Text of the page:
Spectrum, image by Robin O'NeillI’m a witch, an artist, a partner, a mother, a writer… and I also have autism, or more precisely, I fall somewhere on the autism spectrum. You might not realize it if you met me today, which is partly due to the fact that I started closer to neurotypical than many people on the spectrum, and I’ve spent my whole life learning how neurotypical culture works. (Now, in my thirties, I finally sort of get it.)

Mainstream culture has some weird ideas about autism. Despite growing awareness, stereotypes surrounding autism haven’t moved too far from Rainman territory. People assume we’re all tech geniuses (and ok, I dabble a lot in programming, for an artist) with no friends and very little interest in creative culture.

This is partly due to greater visibility of men and boys on the spectrum, but it can be a misleading stereotype regardless of gender. As an adult, I’ve learned that it’s actually very common for autistic people to be in creative fields and have strong interests in art, fiction, and also spirituality.

When it comes to spirituality, Paganism, witchcraft, and related practices, these areas may be especially appealing to people on the spectrum because of the way they encourage exploration and self-determination. There are a lot of us involved, but it can still be a bit confusing to navigate a field that’s generally designed with neurotypical people in mind. So, here are a few tips I would give to autistic people just getting started in magick:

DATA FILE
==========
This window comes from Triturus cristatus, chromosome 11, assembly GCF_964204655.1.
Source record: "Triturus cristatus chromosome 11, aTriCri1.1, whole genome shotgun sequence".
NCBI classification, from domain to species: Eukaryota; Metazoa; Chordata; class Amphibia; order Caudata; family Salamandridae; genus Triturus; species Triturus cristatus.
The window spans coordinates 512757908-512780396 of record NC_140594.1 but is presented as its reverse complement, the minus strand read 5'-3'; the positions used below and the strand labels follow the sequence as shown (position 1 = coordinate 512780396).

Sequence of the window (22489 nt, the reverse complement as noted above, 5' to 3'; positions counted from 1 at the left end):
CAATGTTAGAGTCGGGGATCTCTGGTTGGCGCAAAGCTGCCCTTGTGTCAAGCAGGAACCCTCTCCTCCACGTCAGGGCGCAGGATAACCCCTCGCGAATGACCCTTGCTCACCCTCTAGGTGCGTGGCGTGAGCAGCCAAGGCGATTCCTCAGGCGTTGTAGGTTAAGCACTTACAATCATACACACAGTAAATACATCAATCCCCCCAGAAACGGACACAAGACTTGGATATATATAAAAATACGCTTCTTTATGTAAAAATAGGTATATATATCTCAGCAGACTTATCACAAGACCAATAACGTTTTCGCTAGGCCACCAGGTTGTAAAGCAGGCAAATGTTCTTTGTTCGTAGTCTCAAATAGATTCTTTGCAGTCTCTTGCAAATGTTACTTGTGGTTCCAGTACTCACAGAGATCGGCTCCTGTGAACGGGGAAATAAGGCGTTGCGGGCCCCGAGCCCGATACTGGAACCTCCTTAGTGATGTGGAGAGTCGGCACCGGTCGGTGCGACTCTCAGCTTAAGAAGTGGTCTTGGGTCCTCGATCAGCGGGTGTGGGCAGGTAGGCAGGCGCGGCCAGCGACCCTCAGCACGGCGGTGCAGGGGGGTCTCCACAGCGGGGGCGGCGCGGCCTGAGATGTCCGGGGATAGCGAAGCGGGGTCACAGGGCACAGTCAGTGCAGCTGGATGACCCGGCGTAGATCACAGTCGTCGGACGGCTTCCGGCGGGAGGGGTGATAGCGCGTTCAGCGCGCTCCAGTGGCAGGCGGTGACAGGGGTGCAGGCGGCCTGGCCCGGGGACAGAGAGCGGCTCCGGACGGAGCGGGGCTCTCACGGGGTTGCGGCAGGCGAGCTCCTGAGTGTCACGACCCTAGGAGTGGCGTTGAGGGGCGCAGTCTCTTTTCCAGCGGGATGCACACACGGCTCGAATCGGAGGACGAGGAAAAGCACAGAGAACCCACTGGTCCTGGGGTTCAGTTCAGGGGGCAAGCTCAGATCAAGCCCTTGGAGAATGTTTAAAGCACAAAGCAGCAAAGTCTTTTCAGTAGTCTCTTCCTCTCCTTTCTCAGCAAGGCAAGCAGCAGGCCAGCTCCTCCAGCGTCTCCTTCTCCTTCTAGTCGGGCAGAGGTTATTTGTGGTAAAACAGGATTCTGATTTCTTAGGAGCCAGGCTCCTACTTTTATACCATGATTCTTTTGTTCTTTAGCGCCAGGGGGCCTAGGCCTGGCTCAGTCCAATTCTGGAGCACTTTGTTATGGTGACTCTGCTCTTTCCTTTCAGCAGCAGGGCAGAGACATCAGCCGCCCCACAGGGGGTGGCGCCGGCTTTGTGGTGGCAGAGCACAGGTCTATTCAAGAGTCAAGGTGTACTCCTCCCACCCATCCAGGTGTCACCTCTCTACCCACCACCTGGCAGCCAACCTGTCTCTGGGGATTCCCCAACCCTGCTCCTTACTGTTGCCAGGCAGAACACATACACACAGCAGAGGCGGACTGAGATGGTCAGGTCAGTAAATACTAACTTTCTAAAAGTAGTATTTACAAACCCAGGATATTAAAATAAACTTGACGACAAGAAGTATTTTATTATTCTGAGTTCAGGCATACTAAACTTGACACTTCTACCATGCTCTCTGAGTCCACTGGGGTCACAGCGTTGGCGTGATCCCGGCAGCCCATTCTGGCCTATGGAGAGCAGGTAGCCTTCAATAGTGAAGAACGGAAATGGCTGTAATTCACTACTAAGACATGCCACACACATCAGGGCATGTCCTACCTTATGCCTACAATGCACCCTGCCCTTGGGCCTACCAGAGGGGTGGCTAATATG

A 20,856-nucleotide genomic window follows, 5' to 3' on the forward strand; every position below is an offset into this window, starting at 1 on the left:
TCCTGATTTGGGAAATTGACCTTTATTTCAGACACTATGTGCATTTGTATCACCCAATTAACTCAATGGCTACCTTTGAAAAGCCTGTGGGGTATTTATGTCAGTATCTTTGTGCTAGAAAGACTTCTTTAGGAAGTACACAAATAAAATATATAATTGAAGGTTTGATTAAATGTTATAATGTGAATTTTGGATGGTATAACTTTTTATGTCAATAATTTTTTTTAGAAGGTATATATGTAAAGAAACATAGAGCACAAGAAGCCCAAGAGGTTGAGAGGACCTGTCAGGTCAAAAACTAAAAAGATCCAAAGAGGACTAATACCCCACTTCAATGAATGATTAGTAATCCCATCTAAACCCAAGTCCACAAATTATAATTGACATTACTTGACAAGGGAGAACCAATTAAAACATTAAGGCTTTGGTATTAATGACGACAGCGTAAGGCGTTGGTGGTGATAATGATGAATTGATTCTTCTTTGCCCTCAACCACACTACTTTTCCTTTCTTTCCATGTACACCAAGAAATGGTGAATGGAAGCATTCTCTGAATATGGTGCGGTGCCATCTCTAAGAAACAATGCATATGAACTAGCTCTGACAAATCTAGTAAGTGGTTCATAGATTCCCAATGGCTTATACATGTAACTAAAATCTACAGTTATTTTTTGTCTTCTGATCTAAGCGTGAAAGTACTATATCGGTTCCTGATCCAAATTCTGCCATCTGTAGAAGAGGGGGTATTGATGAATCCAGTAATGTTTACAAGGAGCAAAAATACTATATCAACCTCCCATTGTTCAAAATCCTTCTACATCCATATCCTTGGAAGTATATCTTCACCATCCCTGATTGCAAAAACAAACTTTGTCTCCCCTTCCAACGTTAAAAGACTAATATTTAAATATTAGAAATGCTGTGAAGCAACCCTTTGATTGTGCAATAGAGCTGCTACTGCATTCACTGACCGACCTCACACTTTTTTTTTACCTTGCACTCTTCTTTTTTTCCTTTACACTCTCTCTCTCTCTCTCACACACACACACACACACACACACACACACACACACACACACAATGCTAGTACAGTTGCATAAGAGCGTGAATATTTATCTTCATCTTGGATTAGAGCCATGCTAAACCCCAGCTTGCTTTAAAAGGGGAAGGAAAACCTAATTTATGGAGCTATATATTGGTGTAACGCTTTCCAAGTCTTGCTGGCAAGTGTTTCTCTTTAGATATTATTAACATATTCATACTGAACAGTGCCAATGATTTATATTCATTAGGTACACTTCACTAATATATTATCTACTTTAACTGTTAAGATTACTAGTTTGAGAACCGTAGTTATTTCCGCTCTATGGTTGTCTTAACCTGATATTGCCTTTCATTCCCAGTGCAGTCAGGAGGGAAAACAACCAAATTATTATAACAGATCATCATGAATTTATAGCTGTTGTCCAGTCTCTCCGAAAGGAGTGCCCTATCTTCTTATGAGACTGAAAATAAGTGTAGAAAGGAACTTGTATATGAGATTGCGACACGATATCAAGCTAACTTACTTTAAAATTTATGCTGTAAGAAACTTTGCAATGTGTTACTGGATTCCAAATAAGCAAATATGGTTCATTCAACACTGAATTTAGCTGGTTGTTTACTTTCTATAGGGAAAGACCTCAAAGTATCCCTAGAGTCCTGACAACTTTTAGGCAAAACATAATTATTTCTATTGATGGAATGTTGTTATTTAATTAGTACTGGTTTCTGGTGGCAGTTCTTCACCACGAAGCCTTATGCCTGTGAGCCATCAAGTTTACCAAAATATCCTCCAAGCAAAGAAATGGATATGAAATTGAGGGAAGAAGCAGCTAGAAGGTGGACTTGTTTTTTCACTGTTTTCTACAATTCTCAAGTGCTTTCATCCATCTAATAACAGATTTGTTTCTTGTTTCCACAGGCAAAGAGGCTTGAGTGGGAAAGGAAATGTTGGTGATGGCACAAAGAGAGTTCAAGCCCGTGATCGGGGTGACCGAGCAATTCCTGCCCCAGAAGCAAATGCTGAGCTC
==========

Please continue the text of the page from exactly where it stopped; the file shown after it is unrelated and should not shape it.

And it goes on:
You can do magick in a way that feels comfortable to you

A lot of people on the autism spectrum process sensations differently than neurotypical people, and may feel comfortable with more or less sensation than others would expect. This stuff is pretty much always optional, especially if you’re practicing by yourself.

For example, if a ritual suggests burning incense to invoke the element of air, and you find that sort of thing overwhelming, you can substitute a spritz of essential oil with a milder scent, or even a completely different type of invocation like a prayer or a bell ringing.

If you find too much sensory input makes it hard for you to concentrate on your ritual or meditation, you can also use tools like earplugs and eye masks to block some of it out, or background music to help you focus on a particular mood.

A lot of ritual practice works with the idea of engaging as many senses as possible, and this can also be something interesting to play around with. If you have favourite textures, movements, sounds and so on, you can definitely find ways to incorporate them into your practice.

Condensation, photo by electricnude

You can (probably) find other magical people you’re compatible with

There’s something to be said for practicing alone so you can do everything in the way that works best for you, but, in general, I’ve found that many magical communities are flexible and helpful if you can explain what your needs are — and it’s not too hard to find other people on the spectrum there, too.